Alyse: “The attorney comes out from behind me. Her eyes were red and she guides me out to the hallway. She had the translator there with Elmer’s belongings and she goes, ‘I’m so sorry, but they detained him for deportation.’”
After a week at the Frederick Detention Center, Elmer was allowed to have visitors, but he could only hear his wife’s staticky voice through a phone that barely worked and see his young children through a glass wall.
Alyse: “I just burst out crying. I said, ‘Can I say goodbye to him? Can I see him?’ And she said, ‘No they don’t allow that.’”
Elmer was moved to the York County Prison in Pennsylvania for three days. No more visits with his children.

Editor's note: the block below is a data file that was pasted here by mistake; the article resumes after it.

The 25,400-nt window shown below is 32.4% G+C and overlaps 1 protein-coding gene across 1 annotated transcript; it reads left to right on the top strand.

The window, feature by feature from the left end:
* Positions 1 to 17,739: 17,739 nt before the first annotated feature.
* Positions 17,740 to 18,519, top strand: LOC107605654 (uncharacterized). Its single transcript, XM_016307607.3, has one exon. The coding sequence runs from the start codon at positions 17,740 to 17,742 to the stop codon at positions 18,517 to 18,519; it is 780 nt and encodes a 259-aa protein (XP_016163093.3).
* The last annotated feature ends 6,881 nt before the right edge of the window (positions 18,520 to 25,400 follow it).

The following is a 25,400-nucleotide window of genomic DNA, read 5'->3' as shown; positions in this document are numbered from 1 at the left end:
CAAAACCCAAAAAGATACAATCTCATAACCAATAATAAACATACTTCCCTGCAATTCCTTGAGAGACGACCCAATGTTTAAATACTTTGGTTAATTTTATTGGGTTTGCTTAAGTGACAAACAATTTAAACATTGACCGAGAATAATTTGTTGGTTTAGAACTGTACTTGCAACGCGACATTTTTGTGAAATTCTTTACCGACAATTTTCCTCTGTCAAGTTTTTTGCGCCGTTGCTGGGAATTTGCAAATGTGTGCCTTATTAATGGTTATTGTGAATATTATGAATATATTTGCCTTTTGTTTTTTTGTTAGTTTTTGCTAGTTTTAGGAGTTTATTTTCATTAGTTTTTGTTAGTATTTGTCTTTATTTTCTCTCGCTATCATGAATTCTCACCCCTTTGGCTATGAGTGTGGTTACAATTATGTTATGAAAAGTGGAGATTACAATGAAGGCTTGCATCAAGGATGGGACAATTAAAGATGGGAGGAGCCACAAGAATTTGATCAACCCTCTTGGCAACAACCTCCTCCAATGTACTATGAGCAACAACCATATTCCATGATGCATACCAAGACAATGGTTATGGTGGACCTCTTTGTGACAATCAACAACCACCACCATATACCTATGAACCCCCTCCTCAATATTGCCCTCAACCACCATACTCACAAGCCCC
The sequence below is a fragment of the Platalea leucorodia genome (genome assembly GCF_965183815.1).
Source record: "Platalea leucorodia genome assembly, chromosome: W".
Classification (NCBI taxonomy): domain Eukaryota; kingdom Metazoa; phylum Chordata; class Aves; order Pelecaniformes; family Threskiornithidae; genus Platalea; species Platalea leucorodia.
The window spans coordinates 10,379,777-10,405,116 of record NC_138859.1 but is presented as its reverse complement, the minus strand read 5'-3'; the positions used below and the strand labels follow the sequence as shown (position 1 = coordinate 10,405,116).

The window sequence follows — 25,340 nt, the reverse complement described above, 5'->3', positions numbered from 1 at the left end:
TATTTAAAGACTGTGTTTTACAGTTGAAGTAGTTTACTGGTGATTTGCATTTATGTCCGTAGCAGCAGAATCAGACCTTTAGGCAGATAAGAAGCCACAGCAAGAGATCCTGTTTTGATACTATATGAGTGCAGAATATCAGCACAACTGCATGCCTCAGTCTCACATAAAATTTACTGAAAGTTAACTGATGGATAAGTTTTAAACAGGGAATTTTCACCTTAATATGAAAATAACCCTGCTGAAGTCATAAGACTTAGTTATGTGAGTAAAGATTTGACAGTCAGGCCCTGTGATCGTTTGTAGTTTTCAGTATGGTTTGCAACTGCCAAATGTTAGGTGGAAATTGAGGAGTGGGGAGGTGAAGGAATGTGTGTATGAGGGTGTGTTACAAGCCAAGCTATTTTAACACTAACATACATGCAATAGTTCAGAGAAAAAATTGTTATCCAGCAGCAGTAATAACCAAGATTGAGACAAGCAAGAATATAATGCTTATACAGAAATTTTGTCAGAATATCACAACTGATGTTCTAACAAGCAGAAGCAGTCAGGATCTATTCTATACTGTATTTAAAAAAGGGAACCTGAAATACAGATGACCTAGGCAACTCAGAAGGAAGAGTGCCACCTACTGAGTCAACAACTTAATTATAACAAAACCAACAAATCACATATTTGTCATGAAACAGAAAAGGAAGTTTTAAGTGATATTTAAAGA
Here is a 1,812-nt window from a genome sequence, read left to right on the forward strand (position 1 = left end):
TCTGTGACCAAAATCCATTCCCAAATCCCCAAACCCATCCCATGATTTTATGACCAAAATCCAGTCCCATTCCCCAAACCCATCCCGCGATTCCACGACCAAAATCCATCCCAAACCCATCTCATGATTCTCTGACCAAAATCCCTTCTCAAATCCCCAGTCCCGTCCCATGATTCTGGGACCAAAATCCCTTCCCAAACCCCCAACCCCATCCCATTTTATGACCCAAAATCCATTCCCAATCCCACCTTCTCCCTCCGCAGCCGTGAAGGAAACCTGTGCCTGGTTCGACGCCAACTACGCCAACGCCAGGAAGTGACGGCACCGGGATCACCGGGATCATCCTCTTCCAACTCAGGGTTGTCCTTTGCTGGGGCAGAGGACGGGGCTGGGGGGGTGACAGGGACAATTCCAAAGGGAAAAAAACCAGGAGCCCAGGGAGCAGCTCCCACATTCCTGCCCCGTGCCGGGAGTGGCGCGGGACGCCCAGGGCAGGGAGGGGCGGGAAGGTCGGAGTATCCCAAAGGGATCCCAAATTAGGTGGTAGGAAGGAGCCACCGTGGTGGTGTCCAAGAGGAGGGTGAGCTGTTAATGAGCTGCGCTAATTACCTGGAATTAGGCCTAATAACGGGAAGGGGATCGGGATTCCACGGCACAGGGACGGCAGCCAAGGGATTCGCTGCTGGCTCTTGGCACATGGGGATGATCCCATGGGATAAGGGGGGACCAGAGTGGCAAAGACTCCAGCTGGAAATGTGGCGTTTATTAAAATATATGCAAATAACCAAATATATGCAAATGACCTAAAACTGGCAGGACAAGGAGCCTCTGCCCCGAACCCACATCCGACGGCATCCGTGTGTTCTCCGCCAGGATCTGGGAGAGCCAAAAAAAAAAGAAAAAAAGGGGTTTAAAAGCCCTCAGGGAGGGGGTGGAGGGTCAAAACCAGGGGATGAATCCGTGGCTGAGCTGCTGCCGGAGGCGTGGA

Alyse: “They just handed me his belongings and just sent me out the door. Just me. Crying. Walking to my car alone. I cried a lot that day.”
Elmer: “When they arrested me, I felt horrible because they put chains on me — on my ankles, hands, and waist. They locked me in a small jail cell alone for five days. They called this place ‘the punishment.’”
Alyse: “I was not able to hear from him. We were not able to communicate for almost a week.”
Elmer: “I kept asking if I could take a shower, but none of the guards would let me. They passed me food through a small hole. You only eat and sleep. Eat and sleep. Sometimes, the guards take your food and throw it in the trash. I couldn’t take it any longer.”
Alyse: “When the three-year old asks for daddy, we just say, ‘Oh, daddy is not here. Daddy is at work. We’ll talk to daddy soon.’”
Elmer: “The lights are always on. The temperature is freezing cold. Very cold. It feels like you are outside in the winter.